Korea is known for its success in combating land devastation. Long years of slash-and-burn farming and firewood logging left many parts of its territory devastated at the end of the Joseon Dynasty. To remedy this situation, an afforestation project was planned and completed for deteriorated forests around Changuimun Gate in 1907. During the last few years of the Japanese Colonial Period and the Korean War, forest exploitation and deforestation for war material accelerated throughout the country. Devastation reached its peak in 1956, with around 0.68 million ha, or 10% of South Korean forests, destroyed and in need of restoration.
Forest restoration and erosion control projects prioritized the recovery of devastated land. Numerous projects for soil erosion control and reforestation were implemented. Planned restorations to remedy such large-scale devastation were completed around 1983.
There are four reasons for Korea’s success with afforestation. First, it was the late President Park Chung-Hee’s leadership and persistence regarding green projects. Second, the strong social response from people who participated in tree planting and poverty relief activities supported the success of the afforestation projects. Third, the Korea Forest Service, established in 1967, played a critical role in organizing systems and regulations for forestry and planning restoration projects. Lastly, as most of the projects were systemized under the direct control of the government, officials took responsibility and worked hands-on to yield the best results by running operations in restoration fields.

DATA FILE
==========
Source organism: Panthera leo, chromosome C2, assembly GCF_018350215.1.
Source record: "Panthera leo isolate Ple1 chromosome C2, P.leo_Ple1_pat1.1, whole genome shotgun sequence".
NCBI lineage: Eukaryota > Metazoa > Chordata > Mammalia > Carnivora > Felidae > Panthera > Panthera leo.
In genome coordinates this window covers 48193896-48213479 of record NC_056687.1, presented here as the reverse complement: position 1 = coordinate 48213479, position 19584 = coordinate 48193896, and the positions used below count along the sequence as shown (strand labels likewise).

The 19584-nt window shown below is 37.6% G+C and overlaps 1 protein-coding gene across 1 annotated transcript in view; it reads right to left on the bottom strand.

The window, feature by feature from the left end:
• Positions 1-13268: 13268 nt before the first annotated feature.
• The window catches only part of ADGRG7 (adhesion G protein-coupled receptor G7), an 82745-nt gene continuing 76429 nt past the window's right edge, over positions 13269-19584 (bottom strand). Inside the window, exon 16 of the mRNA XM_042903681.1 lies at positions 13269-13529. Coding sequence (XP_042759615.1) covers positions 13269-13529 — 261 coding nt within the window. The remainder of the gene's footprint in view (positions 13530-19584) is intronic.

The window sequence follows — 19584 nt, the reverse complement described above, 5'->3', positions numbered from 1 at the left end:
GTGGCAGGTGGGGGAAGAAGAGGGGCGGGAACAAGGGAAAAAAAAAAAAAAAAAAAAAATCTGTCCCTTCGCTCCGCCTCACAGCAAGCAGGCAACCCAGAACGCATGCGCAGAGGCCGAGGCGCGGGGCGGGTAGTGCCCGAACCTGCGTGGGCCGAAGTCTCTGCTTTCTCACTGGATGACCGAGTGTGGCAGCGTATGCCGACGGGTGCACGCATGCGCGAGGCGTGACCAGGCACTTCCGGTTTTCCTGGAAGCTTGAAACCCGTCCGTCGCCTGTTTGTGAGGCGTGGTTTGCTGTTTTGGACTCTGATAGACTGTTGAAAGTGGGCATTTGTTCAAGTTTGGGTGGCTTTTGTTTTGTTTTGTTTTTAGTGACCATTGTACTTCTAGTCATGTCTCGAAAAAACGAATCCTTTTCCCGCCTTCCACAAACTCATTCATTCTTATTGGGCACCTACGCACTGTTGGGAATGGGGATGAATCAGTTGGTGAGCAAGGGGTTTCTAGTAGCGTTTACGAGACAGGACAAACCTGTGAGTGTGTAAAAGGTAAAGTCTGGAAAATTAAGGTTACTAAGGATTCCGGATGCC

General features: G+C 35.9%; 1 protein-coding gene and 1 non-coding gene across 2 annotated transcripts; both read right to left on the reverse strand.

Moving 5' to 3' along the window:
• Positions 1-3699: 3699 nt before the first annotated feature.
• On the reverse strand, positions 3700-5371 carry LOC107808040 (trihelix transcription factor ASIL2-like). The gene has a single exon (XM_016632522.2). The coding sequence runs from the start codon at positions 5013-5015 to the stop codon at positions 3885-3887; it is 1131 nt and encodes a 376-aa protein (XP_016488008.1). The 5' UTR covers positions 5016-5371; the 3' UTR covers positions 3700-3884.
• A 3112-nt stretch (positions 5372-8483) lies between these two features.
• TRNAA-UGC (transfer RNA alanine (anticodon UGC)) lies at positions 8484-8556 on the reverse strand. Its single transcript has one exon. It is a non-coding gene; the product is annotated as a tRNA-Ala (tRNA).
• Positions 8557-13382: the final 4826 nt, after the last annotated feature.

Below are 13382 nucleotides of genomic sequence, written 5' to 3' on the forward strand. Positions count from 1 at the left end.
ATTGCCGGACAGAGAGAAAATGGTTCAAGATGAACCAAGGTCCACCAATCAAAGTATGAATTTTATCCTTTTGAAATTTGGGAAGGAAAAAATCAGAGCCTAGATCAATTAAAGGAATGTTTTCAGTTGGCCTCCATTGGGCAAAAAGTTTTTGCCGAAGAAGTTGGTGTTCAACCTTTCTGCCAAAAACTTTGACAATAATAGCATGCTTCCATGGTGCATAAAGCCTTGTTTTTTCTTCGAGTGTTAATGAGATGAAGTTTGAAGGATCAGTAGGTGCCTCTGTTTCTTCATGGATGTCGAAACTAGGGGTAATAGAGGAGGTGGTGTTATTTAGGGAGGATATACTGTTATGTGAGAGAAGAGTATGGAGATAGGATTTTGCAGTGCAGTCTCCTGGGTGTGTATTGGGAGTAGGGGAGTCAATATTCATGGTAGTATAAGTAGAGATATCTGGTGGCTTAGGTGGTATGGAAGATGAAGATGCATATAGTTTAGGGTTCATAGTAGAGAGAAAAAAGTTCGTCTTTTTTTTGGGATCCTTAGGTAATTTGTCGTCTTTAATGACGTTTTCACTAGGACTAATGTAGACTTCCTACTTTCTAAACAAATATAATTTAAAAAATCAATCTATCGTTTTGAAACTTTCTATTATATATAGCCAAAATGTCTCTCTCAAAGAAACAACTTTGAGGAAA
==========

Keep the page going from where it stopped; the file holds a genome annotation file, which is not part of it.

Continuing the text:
Today, with the advent of climate change that results in global warming and the vast amount of carbon dioxide released into the atmosphere, reforestation is more important than ever before. It is hoped that the success Korea experiences will continue, and serve as a model for other nations to follow.
Brief Interpretation of the Map
The area of South Korea devoted to “omplete”and “n progress” reforestation represents a significant percentage of the land area of the country. From the map, this percentage looks like it is approaching 10%, a major commitment to environmental restoration and carbon sequestration. Carbon sequestration is an especially important aspect of the global fight to offset global warming, especially in light of the huge current annual rate of deforestation in Southeast Asia and the Amazon Basin. It is estimated that every growing tree, especially young tropical trees, sequesters or stores 50 pounds of carbon per year that it removes from the atmosphere. Likewise, for every tree lost to deforestation, this amount of carbon still remains in the atmosphere without being removed. Today, 63.2% of South Korea’ territory (100,266 square kilometers) is covered in forests. Given that Brazil’ Amazon Basin is being deforested at a rate of 5830 square kilometers per year, how many years will it take for South Korea to be totally devoid of trees if deforestation is indeed allowed to take place at the Amazon Basin rate? On the contrary, how many square kilometers of forest can be added with a 10% afforestation in the Korean territory (when totally completed)?